UCSB Science Line
 Hi, just a hypothetical question. If a Rocket was to take off from the earth and reach the speed of light instantaneously (I know it can't in reality), and it had a camera facing back towards the earth. Would there be any motion shown on the receiver, or would it appear the Rocket was standing still? Regards, Question Date: 2005-01-19 Answer 1:Lets make the problem a bit simpler-- suppose we take off in a rocket which rapidly approaches the speed of light. From the rocket's point of view, the view back to Earth is drastically red-shifted and events on earth appear to be moving rather slowly. (Unfortunately in the rocket --you'd be unable to notice since you'd be a plasma coating the 'floor'). As your rocket continues to accelerate, the red shift increases, and the motions continue to slow down. (These are the same effects after all, photons emitted on the earth in rapid succession arrive at the rocket after traversing longer distances due to the motion of the rocket). From the earth, the picture is much the same-- extreme red shift and motions on the rocket appear to be happening very slowly. However, the rocket is still moving away from the earth at nearly the speed of light (it does not appear to be stopped, standing on the earth). From the rocket camera, the rocket is not moving, but the earth is receding at nearly the speed of light. Unfortunately, at the speed of light, the red-shift is infinite -- so you no longer get any information from the camera to the rear. The camera to the front, on the other hand records all the future time in the universe (at least until the rocket is destroyed) and compresses it to a single event for your viewing inside. Physicist's don't like to talk about infinite energies, densities etc. as physics has no data on which to make experiments -- so 'speed of light' travel of massive objects is strictly extrapolation, and likely involves effects and physics that are not currently known,if, indeed the concept makes any sense at all. Answer 2:Everything would appear to be standing still. If you were watching the hands of a clock, the hands would be frozen at a certain time and not move despite the fact that your clock on your ship would continue ticking away like normal, as far as you are concerned. Time would APPARENTLY stop on Earth from your perspective!Click Here to return to the search form.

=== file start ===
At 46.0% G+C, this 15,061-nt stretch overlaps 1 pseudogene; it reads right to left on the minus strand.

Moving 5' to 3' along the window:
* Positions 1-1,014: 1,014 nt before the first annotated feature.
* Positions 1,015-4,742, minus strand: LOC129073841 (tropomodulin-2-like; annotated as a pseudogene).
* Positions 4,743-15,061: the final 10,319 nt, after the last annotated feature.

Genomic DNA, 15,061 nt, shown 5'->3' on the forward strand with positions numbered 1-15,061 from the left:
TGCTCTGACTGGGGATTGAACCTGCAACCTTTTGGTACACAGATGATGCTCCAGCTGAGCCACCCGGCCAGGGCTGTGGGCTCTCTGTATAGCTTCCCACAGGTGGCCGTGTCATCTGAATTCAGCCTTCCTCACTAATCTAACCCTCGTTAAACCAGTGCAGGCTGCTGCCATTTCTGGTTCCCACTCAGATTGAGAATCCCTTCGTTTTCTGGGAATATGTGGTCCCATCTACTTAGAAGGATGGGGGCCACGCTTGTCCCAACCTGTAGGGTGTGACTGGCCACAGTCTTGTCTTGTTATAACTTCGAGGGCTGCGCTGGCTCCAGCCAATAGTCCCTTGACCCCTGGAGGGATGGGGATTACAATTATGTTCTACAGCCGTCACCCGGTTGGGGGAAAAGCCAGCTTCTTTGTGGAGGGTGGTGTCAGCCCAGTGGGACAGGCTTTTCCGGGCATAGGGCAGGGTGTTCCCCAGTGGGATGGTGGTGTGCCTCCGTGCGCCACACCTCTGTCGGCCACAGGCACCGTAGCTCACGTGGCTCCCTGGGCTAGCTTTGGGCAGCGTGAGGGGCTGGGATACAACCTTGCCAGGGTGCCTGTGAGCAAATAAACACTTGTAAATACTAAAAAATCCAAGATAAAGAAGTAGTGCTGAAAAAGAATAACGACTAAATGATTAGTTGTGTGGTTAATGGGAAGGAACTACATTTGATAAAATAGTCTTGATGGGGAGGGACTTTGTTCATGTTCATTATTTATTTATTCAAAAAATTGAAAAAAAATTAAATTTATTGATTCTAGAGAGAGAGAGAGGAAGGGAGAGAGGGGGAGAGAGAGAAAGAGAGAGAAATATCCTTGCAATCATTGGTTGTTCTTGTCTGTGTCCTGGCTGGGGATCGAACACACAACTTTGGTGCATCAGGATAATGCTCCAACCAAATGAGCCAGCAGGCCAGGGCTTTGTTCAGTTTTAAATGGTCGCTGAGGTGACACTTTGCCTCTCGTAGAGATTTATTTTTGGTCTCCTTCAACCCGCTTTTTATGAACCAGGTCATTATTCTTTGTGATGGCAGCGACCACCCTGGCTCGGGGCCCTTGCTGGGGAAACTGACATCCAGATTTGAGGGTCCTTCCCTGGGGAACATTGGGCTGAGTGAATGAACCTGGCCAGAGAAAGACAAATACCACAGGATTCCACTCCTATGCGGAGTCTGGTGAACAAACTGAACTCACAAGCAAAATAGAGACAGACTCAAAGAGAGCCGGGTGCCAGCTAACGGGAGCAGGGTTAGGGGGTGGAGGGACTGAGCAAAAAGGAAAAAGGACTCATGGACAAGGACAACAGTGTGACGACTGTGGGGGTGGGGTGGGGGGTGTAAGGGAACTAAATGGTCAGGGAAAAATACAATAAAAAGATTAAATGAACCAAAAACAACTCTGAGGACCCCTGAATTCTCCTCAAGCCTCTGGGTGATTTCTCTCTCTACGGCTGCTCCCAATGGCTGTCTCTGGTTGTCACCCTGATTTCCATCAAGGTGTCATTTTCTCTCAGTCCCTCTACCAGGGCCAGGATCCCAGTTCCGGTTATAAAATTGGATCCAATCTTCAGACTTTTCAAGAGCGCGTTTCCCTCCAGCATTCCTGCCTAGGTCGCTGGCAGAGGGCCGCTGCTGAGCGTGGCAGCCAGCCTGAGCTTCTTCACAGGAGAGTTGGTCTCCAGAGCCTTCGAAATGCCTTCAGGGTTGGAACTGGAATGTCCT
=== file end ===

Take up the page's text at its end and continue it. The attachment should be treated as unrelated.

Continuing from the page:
Copyright © 2020 The Regents of the University of California, All Rights Reserved. UCSB Terms of Use